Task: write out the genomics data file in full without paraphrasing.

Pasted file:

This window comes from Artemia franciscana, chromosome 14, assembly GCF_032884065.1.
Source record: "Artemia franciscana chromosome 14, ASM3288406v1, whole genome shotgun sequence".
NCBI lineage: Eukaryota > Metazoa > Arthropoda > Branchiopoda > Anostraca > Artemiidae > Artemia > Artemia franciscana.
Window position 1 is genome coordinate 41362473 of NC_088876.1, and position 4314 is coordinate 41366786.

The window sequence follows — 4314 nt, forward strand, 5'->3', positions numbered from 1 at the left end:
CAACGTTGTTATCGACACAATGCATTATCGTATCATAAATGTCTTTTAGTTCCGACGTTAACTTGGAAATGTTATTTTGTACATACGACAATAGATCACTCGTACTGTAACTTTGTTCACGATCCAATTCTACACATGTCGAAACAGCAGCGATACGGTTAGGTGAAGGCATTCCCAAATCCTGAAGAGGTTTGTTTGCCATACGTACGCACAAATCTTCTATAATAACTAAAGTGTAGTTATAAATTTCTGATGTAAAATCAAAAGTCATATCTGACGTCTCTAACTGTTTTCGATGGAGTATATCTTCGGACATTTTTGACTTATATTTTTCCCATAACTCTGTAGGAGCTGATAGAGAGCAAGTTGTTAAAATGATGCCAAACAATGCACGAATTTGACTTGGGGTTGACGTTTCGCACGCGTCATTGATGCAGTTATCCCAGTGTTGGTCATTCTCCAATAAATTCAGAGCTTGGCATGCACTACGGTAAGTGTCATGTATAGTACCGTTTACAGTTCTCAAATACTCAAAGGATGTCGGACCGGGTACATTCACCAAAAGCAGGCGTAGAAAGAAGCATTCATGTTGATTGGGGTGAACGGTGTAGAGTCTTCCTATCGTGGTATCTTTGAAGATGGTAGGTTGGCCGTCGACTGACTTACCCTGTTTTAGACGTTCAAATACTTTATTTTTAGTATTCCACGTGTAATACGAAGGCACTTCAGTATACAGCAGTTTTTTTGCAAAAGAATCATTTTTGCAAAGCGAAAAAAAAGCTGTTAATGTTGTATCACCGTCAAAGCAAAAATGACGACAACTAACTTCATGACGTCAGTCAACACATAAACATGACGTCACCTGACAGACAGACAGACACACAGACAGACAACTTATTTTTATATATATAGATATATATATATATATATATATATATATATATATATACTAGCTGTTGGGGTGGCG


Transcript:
This window comes from Artemia franciscana, chromosome 14, assembly GCF_032884065.1.
Source record: "Artemia franciscana chromosome 14, ASM3288406v1, whole genome shotgun sequence".
NCBI lineage: Eukaryota > Metazoa > Arthropoda > Branchiopoda > Anostraca > Artemiidae > Artemia > Artemia franciscana.
Window position 1 is genome coordinate 41362473 of NC_088876.1, and position 4314 is coordinate 41366786.

The window sequence follows — 4314 nt, forward strand, 5'->3', positions numbered from 1 at the left end:
CAACGTTGTTATCGACACAATGCATTATCGTATCATAAATGTCTTTTAGTTCCGACGTTAACTTGGAAATGTTATTTTGTACATACGACAATAGATCACTCGTACTGTAACTTTGTTCACGATCCAATTCTACACATGTCGAAACAGCAGCGATACGGTTAGGTGAAGGCATTCCCAAATCCTGAAGAGGTTTGTTTGCCATACGTACGCACAAATCTTCTATAATAACTAAAGTGTAGTTATAAATTTCTGATGTAAAATCAAAAGTCATATCTGACGTCTCTAACTGTTTTCGATGGAGTATATCTTCGGACATTTTTGACTTATATTTTTCCCATAACTCTGTAGGAGCTGATAGAGAGCAAGTTGTTAAAATGATGCCAAACAATGCACGAATTTGACTTGGGGTTGACGTTTCGCACGCGTCATTGATGCAGTTATCCCAGTGTTGGTCATTCTCCAATAAATTCAGAGCTTGGCATGCACTACGGTAAGTGTCATGTATAGTACCGTTTACAGTTCTCAAATACTCAAAGGATGTCGGACCGGGTACATTCACCAAAAGCAGGCGTAGAAAGAAGCATTCATGTTGATTGGGGTGAACGGTGTAGAGTCTTCCTATCGTGGTATCTTTGAAGATGGTAGGTTGGCCGTCGACTGACTTACCCTGTTTTAGACGTTCAAATACTTTATTTTTAGTATTCCACGTGTAATACGAAGGCACTTCAGTATACAGCAGTTTTTTTGCAAAAGAATCATTTTTGCAAAGCGAAAAAAAAGCTGTTAATGTTGTATCACCGTCAAAGCAAAAATGACGACAACTAACTTCATGACGTCAGTCAACACATAAACATGACGTCACCTGACAGACAGACAGACACACAGACAGACAACTTATTTTTATATATATAGATATATATATATATATATATATATATATATATATATACTAGCTGTTGGGGTGGCG